position the country for our kids. that's a thesis, a governing principle, and then leading from that. it's not just one speech here or a photo-op there. it's your thesis and everything fits into it. >> gavin: is this along the lines the responsibility frame that a president offers years. >> people understand the decisions you're making because they have a reference point to understand it. i think being president is an incredibly difficult job. you don't have the type of powers that you would have in the past and you would control--but arguably your biggest asset is the bully pulpit. republicans will resist, well, the republicans start looking at numbers over 50% in their district for people doing tax reform and responsible budget cuts that becomes a difficult thing for them to say no to. if they look at their district
and over 50% want immigration reform that's difficult. but it get those numbers and look at the healthcare, republicans were looking at their districts healthcare was upside down. there is no political market force to force them to walk with the president. he has got to do that publicly to create the type of country he wants. >> now you're unencumbered having to face the voters again. you're still a party of the de facto. you're still a leader. you don't want to leave the party in ruins just to be you're your authentic self. you don't want to deny that freedom because the system is set up to keep you within a family frame. >> we have this state of perpetual campaign, so you
really have effectively 16 months. your four year term comes down to 16 months of governing. if you're lucking, 16 months of beganning out of eight years. how much can you get done in that 16 month-period which is why you see presidents moving to foreign policy over the last two years. so what can he get accomplished in 16 months. it's the confidence. it's like getting the game-winning shot. then you can come back. i think there will be a certain amount of confidence that he's going it have. i think you saw that on tuesday night. tuesday night you saw the president obama that we saw in 2008. which we hadn't seen up until that moment. >> and he spoke about citizenship. that was refreshing, what are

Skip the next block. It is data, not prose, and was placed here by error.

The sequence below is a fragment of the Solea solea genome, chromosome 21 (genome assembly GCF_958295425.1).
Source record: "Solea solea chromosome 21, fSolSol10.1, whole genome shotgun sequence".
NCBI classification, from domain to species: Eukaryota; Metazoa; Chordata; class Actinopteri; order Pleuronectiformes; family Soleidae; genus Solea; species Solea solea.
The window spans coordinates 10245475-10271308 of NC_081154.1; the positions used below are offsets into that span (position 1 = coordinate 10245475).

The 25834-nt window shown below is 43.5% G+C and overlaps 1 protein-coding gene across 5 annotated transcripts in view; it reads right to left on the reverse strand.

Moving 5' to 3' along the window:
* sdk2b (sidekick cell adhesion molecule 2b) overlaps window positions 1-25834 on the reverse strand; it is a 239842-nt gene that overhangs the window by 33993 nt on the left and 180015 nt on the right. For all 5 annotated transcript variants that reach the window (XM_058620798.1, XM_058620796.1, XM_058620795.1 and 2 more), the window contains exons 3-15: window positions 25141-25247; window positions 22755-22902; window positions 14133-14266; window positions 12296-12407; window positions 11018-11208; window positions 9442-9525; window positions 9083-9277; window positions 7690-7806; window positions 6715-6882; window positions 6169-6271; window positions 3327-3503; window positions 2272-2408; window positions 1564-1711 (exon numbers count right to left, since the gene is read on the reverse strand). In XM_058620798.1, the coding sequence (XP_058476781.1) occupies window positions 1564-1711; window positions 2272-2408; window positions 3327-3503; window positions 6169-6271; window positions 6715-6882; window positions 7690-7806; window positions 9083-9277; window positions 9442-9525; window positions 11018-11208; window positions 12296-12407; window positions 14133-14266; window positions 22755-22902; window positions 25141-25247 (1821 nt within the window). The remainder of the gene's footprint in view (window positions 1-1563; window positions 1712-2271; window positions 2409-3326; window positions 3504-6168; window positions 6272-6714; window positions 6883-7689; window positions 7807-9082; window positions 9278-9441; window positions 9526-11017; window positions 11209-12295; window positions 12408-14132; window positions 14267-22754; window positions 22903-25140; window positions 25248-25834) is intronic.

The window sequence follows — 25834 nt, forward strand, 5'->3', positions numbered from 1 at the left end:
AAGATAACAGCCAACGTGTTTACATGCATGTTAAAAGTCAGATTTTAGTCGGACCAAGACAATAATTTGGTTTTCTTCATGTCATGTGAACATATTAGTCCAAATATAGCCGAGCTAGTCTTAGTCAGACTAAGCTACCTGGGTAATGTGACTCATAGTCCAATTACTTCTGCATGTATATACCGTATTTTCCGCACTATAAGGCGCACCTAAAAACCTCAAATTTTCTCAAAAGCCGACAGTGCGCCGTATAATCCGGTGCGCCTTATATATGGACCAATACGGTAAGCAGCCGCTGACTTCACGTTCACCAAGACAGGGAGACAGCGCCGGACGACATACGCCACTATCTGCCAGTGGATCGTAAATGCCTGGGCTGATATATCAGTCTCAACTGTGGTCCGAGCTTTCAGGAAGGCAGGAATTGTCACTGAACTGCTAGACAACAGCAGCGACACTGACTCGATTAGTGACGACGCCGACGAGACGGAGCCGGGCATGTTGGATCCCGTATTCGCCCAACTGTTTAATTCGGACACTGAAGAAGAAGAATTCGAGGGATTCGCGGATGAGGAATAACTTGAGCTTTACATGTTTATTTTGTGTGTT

our responsibilities. it's not just a sound byte of ask not, as important as that was,. >> yes forward backward frame, that was fine. but that's your point is it's sort of a cotton candy. there's ultimately not a lot there. the citizen concept is loaded with a lot of important ideas that go to the heart of what we are as americans what it means our constitution. >> gavin: for the millennials which you speak of, which are naturally wired, literally and figuratively in that empathetic role. >> this is something that you spent a lot of time on. you've looked at this issue. you've done this. it will be interesting to see the president doing this at a national level talking about that concept. >> gavin: what do you expect? you expect the fiscal cliff with a lame duck congress at the moment. did you see all the good work--and i think there was more good work between boehner an
himself and the president on a grand bargaining. do you see a lot of that quickly dusted oh off so we'll see a more fast-tracked version of a big solution in a bipartisan opportunity? >> i was one going into the election day that was very confident that the presidents with going topresident wasgoing it win but pessimistic on how the country would operate on the other side of it. i think about how the president won at the end of the day the magnitude of the electoral college victory. i think it has created a mandate on the republican side to work with the president assuming the president gives a bigger argument out there. i may be the irrational ex-using irrational exuberance of tuesday. and you know this, right when you have moments like this, people talk about political